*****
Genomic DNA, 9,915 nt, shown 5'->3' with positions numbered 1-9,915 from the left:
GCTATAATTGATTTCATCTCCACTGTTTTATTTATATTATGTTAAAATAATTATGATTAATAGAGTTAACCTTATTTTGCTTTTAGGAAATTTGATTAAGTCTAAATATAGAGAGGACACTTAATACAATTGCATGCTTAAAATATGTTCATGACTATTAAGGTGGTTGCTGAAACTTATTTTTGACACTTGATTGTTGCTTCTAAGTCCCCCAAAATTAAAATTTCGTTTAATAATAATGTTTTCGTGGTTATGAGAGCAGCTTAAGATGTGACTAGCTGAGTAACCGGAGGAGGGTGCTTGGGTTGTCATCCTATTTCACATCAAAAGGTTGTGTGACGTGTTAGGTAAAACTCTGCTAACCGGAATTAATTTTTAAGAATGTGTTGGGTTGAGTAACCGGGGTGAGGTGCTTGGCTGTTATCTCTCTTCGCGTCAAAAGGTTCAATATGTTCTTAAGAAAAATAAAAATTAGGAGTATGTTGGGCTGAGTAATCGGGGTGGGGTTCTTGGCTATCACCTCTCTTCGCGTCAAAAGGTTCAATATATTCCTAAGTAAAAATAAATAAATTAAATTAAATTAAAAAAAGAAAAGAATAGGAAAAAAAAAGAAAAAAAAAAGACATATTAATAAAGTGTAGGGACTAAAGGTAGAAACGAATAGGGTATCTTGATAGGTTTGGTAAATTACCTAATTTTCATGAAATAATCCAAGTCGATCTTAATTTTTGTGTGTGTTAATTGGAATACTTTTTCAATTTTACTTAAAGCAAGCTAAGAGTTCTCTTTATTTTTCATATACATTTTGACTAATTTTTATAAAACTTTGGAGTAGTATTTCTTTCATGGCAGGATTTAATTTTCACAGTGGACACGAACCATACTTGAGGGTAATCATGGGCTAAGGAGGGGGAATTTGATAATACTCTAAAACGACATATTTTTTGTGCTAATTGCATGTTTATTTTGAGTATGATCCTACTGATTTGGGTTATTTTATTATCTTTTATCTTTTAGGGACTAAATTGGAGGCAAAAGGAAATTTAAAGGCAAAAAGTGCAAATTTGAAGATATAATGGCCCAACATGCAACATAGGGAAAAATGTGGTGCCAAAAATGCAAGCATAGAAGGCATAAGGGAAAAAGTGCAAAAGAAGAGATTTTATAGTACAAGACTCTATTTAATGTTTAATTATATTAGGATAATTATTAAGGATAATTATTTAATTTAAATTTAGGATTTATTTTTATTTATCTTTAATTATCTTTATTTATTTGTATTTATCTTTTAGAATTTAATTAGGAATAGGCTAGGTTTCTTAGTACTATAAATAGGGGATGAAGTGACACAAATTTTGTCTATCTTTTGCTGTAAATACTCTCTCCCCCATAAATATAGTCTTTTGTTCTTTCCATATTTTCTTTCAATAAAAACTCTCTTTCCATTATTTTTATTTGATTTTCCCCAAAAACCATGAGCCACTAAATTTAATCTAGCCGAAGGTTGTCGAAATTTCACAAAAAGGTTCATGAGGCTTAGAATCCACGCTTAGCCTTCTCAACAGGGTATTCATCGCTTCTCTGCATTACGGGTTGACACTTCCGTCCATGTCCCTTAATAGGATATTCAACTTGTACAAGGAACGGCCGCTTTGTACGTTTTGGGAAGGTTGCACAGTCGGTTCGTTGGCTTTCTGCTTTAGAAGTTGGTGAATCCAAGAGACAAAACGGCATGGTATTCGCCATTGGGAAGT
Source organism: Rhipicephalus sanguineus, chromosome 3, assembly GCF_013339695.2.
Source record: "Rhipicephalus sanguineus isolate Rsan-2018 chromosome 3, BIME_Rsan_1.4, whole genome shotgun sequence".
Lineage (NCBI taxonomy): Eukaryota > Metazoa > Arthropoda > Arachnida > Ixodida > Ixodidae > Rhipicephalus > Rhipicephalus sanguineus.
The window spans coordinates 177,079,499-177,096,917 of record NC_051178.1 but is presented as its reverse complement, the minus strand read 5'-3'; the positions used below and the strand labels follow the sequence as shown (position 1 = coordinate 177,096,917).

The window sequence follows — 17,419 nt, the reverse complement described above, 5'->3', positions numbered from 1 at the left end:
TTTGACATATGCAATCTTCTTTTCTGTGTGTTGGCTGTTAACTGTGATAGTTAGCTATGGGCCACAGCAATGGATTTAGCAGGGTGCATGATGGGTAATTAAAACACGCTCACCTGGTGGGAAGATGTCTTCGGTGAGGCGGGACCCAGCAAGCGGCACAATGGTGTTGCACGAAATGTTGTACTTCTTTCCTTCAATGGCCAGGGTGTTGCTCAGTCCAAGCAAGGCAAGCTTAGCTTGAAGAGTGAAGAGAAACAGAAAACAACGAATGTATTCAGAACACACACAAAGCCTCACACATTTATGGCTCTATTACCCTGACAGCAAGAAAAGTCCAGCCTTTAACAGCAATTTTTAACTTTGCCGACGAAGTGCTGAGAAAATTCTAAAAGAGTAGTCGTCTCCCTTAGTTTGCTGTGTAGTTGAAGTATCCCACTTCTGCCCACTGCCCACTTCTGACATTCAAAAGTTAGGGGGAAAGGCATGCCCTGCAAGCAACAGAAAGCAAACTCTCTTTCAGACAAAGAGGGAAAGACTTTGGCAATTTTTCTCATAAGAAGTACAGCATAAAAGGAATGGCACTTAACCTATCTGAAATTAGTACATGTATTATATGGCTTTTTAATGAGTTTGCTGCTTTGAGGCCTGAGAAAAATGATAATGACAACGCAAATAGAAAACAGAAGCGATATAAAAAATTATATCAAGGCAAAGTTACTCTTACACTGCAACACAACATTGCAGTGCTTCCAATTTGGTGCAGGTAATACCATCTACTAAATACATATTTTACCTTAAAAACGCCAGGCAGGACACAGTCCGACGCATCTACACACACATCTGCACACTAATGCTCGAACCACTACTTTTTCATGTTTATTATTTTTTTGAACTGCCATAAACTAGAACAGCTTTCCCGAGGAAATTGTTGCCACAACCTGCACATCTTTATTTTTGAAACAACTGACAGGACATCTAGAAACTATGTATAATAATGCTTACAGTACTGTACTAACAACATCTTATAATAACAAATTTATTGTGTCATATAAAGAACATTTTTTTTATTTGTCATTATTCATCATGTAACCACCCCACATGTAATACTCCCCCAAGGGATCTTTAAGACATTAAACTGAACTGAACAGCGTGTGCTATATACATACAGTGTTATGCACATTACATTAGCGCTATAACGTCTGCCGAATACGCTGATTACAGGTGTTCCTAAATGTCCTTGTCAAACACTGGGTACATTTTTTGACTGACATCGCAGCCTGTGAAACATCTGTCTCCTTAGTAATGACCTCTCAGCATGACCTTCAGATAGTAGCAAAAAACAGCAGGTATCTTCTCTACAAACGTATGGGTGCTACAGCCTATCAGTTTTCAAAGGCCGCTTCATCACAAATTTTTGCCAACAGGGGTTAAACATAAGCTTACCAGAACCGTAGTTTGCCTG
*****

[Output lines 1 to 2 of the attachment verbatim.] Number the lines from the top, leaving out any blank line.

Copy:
Genomic DNA, 9,915 nt, shown 5'->3' with positions numbered 1-9,915 from the left:
GCTATAATTGATTTCATCTCCACTGTTTTATTTATATTATGTTAAAATAATTATGATTAATAGAGTTAACCTTATTTTGCTTTTAGGAAATTTGATTAAGTCTAAATATAGAGAGGACACTTAATACAATTGCATGCTTAAAATATGTTCATGACTATTAAGGTGGTTGCTGAAACTTATTTTTGACACTTGATTGTTGCTTCTAAGTCCCCCAAAATTAAAATTTCGTTTAATAATAATGTTTTCGTGGTTATGAGAGCAGCTTAAGATGTGACTAGCTGAGTAACCGGAGGAGGGTGCTTGGGTTGTCATCCTATTTCACATCAAAAGGTTGTGTGACGTGTTAGGTAAAACTCTGCTAACCGGAATTAATTTTTAAGAATGTGTTGGGTTGAGTAACCGGGGTGAGGTGCTTGGCTGTTATCTCTCTTCGCGTCAAAAGGTTCAATATGTTCTTAAGAAAAATAAAAATTAGGAGTATGTTGGGCTGAGTAATCGGGGTGGGGTTCTTGGCTATCACCTCTCTTCGCGTCAAAAGGTTCAATATATTCCTAAGTAAAAATAAATAAATTAAATTAAATTAAAAAAAGAAAAGAATAGGAAAAAAAAAGAAAAAAAAAAGACATATTAATAAAGTGTAGGGACTAAAGGTAGAAACGAATAGGGTATCTTGATAGGTTTGGTAAATTACCTAATTTTCATGAAATAATCCAAGTCGATCTTAATTTTTGTGTGTGTTAATTGGAATACTTTTTCAATTTTACTTAAAGCAAGCTAAGAGTTCTCTTTATTTTTCATATACATTTTGACTAATTTTTATAAAACTTTGGAGTAGTATTTCTTTCATGGCAGGATTTAATTTTCACAGTGGACACGAACCATACTTGAGGGTAATCATGGGCTAAGGAGGGGGAATTTGATAATACTCTAAAACGACATATTTTTTGTGCTAATTGCATGTTTATTTTGAGTATGATCCTACTGATTTGGGTTATTTTATTATCTTTTATCTTTTAGGGACTAAATTGGAGGCAAAAGGAAATTTAAAGGCAAAAAGTGCAAATTTGAAGATATAATGGCCCAACATGCAACATAGGGAAAAATGTGGTGCCAAAAATGCAAGCATAGAAGGCATAAGGGAAAAAGTGCAAAAGAAGAGATTTTATAGTACAAGACTCTATTTAATGTTTAATTATATTAGGATAATTATTAAGGATAATTATTTAATTTAAATTTAGGATTTATTTTTATTTATCTTTAATTATCTTTATTTATTTGTATTTATCTTTTAGAATTTAATTAGGAATAGGCTAGGTTTCTTAGTACTATAAATAGGGGATGAAGTGACACAAATTTTGTCTATCTTTTGCTGTAAATACTCTCTCCCCCATAAATATAGTCTTTTGTTCTTTCCATATTTTCTTTCAATAAAAACTCTCTTTCCATTATTTTTATTTGATTTTCCCCAAAAACCATGAGCCACTAAATTTAATCTAGCCGAAGGTTGTCGAAATTTCACAAAAAGGTTCATGAGGCTTAGAATCCACGCTTAGCCTTCTCAACAGGGTATTCATCGCTTCTCTGCATTACGGGTTGACACTTCCGTCCATGTCCCTTAATAGGATATTCAACTTGTACAAGGAACGGCCGCTTTGTACGTTTTGGGAAGGTTGCACAGTCGGTTCGTTGGCTTTCTGCTTTAGAAGTTGGTGAATCCAAGAGACAAAACGGCATGGTATTCGCCATTGGGAAGT